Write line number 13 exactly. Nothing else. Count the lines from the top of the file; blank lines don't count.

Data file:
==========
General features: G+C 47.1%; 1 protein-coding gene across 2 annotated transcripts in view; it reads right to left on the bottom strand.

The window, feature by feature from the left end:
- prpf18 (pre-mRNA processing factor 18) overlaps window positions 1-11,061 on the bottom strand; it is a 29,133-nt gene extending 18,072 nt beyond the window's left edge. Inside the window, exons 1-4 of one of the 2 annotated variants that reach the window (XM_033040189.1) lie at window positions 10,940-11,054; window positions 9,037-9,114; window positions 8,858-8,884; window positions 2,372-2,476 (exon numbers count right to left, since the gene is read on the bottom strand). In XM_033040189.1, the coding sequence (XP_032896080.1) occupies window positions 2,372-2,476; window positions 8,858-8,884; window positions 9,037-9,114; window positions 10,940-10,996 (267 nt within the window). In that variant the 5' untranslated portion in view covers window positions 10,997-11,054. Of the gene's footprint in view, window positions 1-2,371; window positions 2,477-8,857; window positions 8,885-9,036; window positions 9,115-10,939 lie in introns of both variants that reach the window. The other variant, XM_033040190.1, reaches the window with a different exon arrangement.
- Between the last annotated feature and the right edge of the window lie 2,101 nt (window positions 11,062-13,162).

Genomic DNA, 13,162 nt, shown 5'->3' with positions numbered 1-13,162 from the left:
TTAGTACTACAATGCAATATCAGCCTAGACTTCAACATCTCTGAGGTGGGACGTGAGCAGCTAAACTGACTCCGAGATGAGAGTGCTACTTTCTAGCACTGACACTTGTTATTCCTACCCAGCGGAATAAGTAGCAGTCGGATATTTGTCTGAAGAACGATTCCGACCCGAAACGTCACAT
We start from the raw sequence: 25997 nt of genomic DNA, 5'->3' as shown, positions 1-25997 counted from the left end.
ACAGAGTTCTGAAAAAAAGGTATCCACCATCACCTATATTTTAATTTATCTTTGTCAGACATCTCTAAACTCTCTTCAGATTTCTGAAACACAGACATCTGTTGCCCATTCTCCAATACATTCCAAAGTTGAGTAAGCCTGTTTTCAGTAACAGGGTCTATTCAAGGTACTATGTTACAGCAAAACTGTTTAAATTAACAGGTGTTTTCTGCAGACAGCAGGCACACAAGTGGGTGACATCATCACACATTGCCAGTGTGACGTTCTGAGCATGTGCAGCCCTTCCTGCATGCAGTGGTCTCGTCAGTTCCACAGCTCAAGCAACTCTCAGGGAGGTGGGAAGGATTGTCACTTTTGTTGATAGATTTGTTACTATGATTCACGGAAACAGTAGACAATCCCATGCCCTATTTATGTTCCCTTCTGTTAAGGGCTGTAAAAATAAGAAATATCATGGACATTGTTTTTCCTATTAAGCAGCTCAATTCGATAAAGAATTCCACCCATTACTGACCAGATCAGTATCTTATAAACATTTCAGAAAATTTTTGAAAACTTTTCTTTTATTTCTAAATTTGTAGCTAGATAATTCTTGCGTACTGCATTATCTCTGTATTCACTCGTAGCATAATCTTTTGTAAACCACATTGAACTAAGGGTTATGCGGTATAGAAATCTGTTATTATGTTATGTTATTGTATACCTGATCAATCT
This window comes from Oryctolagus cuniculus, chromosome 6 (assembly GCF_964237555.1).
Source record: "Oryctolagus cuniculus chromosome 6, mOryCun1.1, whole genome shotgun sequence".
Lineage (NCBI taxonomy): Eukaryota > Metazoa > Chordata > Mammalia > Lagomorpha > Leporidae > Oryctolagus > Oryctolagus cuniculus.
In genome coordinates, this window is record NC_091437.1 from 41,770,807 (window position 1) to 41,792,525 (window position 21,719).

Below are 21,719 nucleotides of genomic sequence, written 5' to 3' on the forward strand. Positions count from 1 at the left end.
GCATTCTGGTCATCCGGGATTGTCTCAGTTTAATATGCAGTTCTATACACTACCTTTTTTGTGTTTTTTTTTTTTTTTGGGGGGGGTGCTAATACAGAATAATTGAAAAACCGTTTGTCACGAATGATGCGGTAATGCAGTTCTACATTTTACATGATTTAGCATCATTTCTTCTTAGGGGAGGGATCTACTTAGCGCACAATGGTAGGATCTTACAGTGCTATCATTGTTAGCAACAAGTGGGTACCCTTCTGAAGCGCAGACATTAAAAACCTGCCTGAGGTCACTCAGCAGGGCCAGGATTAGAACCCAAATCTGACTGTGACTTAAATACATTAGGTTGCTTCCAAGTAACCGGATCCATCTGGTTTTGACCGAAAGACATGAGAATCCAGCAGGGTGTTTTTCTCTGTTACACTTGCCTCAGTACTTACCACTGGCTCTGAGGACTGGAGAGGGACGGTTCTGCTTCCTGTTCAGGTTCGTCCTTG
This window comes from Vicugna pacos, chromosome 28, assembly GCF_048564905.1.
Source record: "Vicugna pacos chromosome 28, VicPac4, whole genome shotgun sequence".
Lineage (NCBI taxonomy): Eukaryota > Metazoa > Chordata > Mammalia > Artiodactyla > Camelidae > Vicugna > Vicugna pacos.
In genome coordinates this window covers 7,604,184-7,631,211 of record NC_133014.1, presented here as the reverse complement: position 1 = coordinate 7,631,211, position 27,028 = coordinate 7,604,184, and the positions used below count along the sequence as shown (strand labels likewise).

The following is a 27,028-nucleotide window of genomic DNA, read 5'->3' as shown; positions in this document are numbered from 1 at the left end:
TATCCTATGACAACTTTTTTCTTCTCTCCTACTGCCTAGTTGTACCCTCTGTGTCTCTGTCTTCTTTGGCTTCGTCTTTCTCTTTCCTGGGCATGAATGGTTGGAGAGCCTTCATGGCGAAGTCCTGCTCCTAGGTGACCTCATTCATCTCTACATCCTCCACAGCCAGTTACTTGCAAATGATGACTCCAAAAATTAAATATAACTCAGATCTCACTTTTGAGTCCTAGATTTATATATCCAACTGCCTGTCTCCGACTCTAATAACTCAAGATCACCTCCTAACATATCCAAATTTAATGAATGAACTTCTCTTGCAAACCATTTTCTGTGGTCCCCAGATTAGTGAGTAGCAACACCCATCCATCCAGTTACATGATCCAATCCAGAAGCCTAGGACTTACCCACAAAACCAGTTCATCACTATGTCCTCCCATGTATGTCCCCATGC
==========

Below are 21,719 nucleotides of genomic sequence, written 5' to 3' on the forward strand. Positions count from 1 at the left end.